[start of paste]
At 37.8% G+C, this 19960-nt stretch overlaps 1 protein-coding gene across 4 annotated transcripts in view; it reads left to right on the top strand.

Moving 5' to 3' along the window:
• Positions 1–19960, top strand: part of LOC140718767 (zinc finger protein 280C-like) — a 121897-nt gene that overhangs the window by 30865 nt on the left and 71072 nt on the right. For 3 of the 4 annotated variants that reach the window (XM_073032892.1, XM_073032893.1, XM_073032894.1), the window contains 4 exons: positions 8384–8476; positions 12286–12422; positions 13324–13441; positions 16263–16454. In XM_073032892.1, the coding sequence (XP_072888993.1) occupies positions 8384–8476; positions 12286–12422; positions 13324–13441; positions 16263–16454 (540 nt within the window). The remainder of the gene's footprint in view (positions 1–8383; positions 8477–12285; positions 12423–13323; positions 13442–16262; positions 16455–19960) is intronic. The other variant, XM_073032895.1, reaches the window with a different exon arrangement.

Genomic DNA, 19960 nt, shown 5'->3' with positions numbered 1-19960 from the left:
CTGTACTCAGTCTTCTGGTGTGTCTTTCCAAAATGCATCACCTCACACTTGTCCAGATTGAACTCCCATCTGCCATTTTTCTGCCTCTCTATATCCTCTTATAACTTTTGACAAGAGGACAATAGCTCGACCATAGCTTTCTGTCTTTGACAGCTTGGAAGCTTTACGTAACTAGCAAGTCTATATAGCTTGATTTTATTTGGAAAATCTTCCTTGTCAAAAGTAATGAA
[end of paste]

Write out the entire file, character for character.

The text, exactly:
At 37.8% G+C, this 19960-nt stretch overlaps 1 protein-coding gene across 4 annotated transcripts in view; it reads left to right on the top strand.

Moving 5' to 3' along the window:
• Positions 1–19960, top strand: part of LOC140718767 (zinc finger protein 280C-like) — a 121897-nt gene that overhangs the window by 30865 nt on the left and 71072 nt on the right. For 3 of the 4 annotated variants that reach the window (XM_073032892.1, XM_073032893.1, XM_073032894.1), the window contains 4 exons: positions 8384–8476; positions 12286–12422; positions 13324–13441; positions 16263–16454. In XM_073032892.1, the coding sequence (XP_072888993.1) occupies positions 8384–8476; positions 12286–12422; positions 13324–13441; positions 16263–16454 (540 nt within the window). The remainder of the gene's footprint in view (positions 1–8383; positions 8477–12285; positions 12423–13323; positions 13442–16262; positions 16455–19960) is intronic. The other variant, XM_073032895.1, reaches the window with a different exon arrangement.

Genomic DNA, 19960 nt, shown 5'->3' with positions numbered 1-19960 from the left:
CTGTACTCAGTCTTCTGGTGTGTCTTTCCAAAATGCATCACCTCACACTTGTCCAGATTGAACTCCCATCTGCCATTTTTCTGCCTCTCTATATCCTCTTATAACTTTTGACAAGAGGACAATAGCTCGACCATAGCTTTCTGTCTTTGACAGCTTGGAAGCTTTACGTAACTAGCAAGTCTATATAGCTTGATTTTATTTGGAAAATCTTCCTTGTCAAAAGTAATGAA